This Week, I Read… (2021 #9)

#28 – One Bed for Christmas, by Jackie Lau

  • Mount TBR: 27/100
  • Beat the Backlist Bingo: From my 2020 backlist TBR (first bingo achieved!)
  • Rating: 3/5 stars

It sets out to be cute and succeeds admirably, but it takes a lot of shortcuts to culminate a friends-to-lovers scenario that has a backstory over a decade long, which we only see the very beginning of. But the story leans hard on that first meeting and doesn’t do much to sketch in what happened in the twelve years between, relying on telling us that Wes has been in love all that time without going into their dynamics.

There’s a lot of telling anyway, because this is structured in a dual first-person POV format, so we’re treated to both Wes’ and Caitlin’s internal monologue. There isn’t all that much time to really differentiate their voices, but in a novella, I wouldn’t expect in-depth character studies. I think the overall tone of the narrative is relatively simplistic because of it, they really do just say how they’re feeling (to us as readers, if not always to each other) and it’s not terrible, but I guess I wanted a little less transparency and a little more showing through body language, tone of voice, etc.

I got this as part of the complete series bundle, and I like it well enough to keep going, to see if expanding the stories to full-novel-length fixes some of the issues I had with the writing.

#29 – The Ultimate Pi Day Party, by Jackie Lau

  • Mount TBR: 28/100
  • Rating: 4/5 stars

Coming to this straight from the novella that’s first in the series, I had hopes for better character development with more space to let them grow, and I got it.

I also had hopes that the writing style might not be as straightforward–if there’s more length to allow for it, there might be room for more subtlety–but the narrative relies heavily on both leads doing internal monologue like they’re dictating a diary. If that’s just a hallmark of Lau’s style, I’ll deal with it, but I prefer characters who don’t simply state their relevant feelings every two pages.

That being said, the story here is strong. It sidesteps issues of power dynamics (as their relationship starts out as business) by putting consent up front in every romantic or sexual encounter; while focused on the romance, it also touches on the difficulties of making friends or maintaining friendships as adults; it presents an abortion-related backstory for one character in an even-handed, non-judgmental way.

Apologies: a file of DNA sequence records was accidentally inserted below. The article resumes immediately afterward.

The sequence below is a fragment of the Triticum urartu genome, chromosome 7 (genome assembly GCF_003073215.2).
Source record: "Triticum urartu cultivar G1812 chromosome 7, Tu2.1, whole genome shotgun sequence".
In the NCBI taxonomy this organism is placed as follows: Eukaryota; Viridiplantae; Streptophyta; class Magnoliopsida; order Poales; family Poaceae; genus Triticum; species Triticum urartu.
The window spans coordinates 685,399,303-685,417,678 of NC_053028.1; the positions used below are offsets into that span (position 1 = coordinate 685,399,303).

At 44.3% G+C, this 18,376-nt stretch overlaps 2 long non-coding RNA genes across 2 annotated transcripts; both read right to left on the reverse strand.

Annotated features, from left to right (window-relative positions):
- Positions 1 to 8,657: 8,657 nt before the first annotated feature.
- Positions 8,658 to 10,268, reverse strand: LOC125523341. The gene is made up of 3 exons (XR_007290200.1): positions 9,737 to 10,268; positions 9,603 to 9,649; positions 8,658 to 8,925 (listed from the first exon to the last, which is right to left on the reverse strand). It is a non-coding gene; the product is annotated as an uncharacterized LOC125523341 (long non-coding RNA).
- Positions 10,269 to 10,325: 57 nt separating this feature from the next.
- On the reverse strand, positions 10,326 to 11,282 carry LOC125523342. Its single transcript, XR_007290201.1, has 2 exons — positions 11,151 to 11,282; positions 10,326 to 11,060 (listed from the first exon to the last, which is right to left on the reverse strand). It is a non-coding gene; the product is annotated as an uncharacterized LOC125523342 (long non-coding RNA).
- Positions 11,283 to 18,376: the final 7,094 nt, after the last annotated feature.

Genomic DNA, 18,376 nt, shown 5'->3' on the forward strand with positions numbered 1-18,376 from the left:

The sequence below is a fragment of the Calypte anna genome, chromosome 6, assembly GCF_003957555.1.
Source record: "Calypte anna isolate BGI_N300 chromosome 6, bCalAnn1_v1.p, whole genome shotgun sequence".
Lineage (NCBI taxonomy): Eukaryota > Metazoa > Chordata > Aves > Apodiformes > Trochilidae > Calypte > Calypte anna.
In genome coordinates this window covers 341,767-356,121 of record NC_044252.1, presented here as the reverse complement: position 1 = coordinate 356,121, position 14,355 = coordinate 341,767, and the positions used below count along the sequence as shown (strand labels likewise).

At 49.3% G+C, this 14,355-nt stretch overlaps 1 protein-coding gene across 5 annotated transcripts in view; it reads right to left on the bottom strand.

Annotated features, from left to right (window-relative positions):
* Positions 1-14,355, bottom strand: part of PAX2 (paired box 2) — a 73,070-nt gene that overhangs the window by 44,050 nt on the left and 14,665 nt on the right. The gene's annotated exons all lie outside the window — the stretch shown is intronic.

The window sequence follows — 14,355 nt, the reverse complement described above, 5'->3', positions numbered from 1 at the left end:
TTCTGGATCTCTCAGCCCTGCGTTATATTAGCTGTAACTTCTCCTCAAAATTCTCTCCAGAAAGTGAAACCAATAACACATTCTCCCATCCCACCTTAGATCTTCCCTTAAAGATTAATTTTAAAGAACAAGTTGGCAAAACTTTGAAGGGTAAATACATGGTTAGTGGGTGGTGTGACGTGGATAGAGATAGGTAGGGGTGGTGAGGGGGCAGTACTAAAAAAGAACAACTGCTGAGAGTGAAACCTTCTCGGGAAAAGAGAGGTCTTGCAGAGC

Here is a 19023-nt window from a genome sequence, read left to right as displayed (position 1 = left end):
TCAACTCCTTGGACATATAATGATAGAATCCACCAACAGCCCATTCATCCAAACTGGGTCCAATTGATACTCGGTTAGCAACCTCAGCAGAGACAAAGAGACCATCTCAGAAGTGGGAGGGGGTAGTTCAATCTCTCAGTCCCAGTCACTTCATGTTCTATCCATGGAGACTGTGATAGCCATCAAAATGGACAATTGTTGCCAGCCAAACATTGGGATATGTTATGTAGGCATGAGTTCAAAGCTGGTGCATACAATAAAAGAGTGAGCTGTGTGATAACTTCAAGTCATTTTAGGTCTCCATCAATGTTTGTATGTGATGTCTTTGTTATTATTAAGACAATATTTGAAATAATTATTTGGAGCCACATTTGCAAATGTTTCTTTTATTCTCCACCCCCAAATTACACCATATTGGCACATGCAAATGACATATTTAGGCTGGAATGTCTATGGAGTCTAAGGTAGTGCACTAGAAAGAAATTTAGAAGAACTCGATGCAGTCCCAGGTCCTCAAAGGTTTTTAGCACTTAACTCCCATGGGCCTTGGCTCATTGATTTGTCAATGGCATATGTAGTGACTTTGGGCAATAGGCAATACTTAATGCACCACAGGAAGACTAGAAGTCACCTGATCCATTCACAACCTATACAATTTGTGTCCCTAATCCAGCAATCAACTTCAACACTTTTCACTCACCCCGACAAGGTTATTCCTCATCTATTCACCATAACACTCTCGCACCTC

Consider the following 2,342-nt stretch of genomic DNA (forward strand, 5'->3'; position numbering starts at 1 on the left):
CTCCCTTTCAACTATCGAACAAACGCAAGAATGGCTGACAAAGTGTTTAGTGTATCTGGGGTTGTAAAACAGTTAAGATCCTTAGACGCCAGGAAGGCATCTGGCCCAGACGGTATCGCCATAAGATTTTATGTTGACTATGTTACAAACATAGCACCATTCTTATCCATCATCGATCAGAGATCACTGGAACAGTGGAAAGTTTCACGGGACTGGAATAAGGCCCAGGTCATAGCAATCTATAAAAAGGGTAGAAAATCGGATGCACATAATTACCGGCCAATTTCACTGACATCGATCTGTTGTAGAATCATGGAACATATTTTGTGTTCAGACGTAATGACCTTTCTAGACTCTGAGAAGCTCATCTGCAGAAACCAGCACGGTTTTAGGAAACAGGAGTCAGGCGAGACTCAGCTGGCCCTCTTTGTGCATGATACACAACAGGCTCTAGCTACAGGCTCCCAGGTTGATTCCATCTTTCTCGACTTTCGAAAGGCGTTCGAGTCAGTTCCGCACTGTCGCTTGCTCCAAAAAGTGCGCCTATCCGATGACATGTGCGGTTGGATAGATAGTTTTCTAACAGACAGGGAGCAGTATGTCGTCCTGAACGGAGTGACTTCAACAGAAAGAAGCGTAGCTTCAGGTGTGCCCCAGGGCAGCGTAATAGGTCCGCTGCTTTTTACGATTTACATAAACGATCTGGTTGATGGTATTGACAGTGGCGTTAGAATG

I was impressed with the overall plot and I liked both Josh and Sarah. I’m happy with the inclusion of queer side characters, especially as I know one of them later gets her own novel (since I bought the bundle I have the whole series, yay!) If my biggest complaint is a simplistic style, plus the minor complaint of “yes, I’m a foodie, but even I don’t need to hear about pie quite this much”…well, that’s still a pretty good book. Looking forward to the next one.

#30 – The Unbearable Lightness of Being, by Milan Kundera

  • Mount TBR: 29/100
  • Rating: 2/5 stars

A novel that stretches the conventional idea of what a “novel” is in interesting ways, which I give it credit for. It combines philosophy, politics, and story in a structure not at all based on linear time, and the author/narrator takes frequent breaks from the plot to expound his thoughts on life, sex, women, the Bible and religion in general.

Honestly, I should have hated it, especially because the central character is a sex-obsessed womanizer and the larger part of the plot (what little “plot” there is) focuses on infidelity. There’s a multi-layered irony to Tomas, who wrote what turned out to be a politically inflammatory letter to the editor, based on the story of Oedipus, that boils down to “There is no excuse possible for wrongdoing, even in innocence.” Yet he constantly commits wrongs and the whole story seems to be him making excuses for himself, exploring how he structures his worldview in order to continue living as he wants to live.

Meanwhile, at times Kundera as author/narrator takes time to explore the obvious artificiality of his own characters, being critical of them and pointing out that they are all, in some way, extensions of himself that have crossed the boundary between “I” and something else, something different.

Even though I find many of the quasi-moral/philosophical motifs put forth by this work to be disagreeable–even a charitable interpretation of this still leaves women as little more than sex objects, if not in Tomas’ mind specifically, then in the structure of the work itself–I did find it interesting how the narrative presented its ideas. In the end, I didn’t hate it. I wouldn’t say I liked it either, but it’s not a book I ever wanted to throw out the window before running to the internet screaming, “How do people even like this? What is redeemable about it?” as I sometimes am tempted to by various classics or extremely popular/hyped modern works.

Though ultimately, if I met someone new and we got to talking about books, if I asked “What’s your favorite book of all time?” and they answered with this title, I’d give them the side-eye and wonder if that’s because they like experimental novel structure married to bizarre philosophy, or because they think sex-obsessed Tomas is some kind of wounded or misunderstood or even aspirational hero.

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